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Europe wants to quickly acquire a constellation of satellites to access the Internet

European Commissioner Thierry Breton intends to step up the pace of the project, while the giant constellations Starlink and Oneweb are ramping up.

“My goal is to go fast”, said Commissioner Thierry Breton on the subject of the European mega-constellation for Internet access. He was speaking at the 13th European Space Conference held this week. Responsible for the space sector, he wants the Commission to present a proposal to the European Parliament and the Council this year. He recalled that a consortium was already on the job, made up of European satellite manufacturers, operators and service and launch providers. “I await their first returns in April of this year”, said Thierry Breton. This is when a financial estimate can be issued. The budget will likely be based on a public-private partnership.

End white areas

The first objective of this constellation, which should mix geostationary satellites and satellites in low orbit, will be to put an end to the white zones of the Member States. Five million households could be affected. It is also a question of preserving the autonomy and sovereignty of Europe in the face of foreign and private systems. Finally, the security and resilience of European connectivity are also a priority. Hence the idea of ​​using quantum encryption of communications.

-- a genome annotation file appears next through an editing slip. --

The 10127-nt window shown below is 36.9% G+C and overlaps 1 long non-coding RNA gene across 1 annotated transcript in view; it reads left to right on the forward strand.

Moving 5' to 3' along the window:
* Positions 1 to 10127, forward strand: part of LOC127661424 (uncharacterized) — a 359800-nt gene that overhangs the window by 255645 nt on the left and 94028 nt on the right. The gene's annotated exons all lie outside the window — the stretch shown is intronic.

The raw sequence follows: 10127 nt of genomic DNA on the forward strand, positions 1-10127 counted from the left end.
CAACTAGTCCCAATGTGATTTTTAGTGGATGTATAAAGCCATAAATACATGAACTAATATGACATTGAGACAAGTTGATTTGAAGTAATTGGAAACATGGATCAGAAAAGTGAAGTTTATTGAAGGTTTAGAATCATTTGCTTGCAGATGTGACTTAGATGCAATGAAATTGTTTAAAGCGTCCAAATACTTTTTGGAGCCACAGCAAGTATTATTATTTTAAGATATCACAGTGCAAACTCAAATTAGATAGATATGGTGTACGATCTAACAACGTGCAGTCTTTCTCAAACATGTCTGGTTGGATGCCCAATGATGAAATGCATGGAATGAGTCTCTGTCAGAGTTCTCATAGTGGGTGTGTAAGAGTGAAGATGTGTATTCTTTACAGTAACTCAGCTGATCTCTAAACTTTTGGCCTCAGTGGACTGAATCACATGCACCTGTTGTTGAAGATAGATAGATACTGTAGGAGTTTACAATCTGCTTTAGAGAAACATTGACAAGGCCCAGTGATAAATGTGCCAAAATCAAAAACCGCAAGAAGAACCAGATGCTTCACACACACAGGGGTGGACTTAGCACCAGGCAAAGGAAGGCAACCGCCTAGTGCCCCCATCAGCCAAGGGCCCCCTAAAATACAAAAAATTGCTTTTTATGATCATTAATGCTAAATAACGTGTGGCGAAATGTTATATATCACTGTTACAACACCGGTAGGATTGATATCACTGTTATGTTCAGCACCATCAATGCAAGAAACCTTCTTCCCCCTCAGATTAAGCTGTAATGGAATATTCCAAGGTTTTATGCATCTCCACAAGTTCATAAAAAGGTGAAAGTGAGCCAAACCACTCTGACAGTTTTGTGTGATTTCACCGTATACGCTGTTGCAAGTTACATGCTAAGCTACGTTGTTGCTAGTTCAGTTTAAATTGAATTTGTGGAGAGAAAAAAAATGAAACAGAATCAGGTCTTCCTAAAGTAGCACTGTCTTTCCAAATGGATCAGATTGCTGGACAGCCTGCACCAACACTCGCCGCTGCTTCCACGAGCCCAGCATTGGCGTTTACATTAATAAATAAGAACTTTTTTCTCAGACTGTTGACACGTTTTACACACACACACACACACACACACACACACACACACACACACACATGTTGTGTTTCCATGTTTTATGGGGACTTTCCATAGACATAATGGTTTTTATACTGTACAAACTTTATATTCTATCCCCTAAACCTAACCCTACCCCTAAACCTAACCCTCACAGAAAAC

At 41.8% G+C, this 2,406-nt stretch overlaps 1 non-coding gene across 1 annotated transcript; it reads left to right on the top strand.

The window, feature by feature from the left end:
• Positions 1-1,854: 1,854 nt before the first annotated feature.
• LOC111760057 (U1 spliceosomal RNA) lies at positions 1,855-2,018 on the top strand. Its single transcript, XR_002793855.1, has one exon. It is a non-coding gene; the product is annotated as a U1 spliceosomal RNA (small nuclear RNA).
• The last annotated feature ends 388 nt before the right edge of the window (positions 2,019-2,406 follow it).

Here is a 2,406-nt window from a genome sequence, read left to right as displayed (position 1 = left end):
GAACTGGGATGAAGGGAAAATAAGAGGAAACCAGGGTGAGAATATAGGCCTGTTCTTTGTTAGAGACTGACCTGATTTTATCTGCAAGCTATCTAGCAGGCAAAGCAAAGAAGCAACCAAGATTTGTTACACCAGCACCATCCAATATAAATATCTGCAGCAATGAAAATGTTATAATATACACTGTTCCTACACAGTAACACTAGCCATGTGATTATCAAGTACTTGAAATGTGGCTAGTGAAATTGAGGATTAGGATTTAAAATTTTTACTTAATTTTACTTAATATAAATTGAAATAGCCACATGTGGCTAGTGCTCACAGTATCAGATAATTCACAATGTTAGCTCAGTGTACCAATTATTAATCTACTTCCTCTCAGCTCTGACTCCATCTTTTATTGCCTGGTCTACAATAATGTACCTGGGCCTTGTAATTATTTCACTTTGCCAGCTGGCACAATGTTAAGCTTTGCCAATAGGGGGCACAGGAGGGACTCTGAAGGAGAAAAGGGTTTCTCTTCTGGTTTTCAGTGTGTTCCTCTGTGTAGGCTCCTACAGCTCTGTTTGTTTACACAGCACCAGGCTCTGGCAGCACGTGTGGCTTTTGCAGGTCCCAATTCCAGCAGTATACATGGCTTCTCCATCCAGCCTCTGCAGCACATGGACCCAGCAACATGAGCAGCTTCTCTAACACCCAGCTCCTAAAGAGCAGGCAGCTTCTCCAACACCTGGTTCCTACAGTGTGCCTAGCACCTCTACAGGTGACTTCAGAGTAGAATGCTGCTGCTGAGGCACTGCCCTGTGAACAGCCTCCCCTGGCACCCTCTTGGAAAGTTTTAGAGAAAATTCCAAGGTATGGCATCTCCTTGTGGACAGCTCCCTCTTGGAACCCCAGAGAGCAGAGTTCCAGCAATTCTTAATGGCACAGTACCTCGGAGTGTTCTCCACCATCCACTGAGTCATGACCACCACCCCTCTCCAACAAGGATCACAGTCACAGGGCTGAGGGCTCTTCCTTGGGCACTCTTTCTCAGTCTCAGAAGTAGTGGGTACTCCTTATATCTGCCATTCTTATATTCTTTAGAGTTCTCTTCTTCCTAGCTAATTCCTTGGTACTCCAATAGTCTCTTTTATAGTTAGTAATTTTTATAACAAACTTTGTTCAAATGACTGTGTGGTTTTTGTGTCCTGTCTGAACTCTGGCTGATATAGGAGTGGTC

One of the very first challenges will be to secure frequencies, the allocation of which will be negotiated with the International Telecommunication Union (ITU).

Do not reproduce Galileo mistakes

If Thierry Breton believes that there is urgency, it is because competing and similar projects are already almost operational. Starlink has started offering a service to users in the United States and Oneweb hopes to launch in Northern Europe before the end of the year. “From the first idea for Galileo to the first operational service in Europe, it took 20 years; we are not 20 years old ”, Jean-Marc Nasr, the head of Airbus Space Systems also at the head of the consortium, told the BBC. “We can’t have the first service in 2040. If we do that, we’re dead. “

This mega-constellation therefore appears to be the new flagship European space project, after the satellite navigation constellation Galileo and the Copernicus observation program.

Sources: the speech by Thierry Breton, BBC

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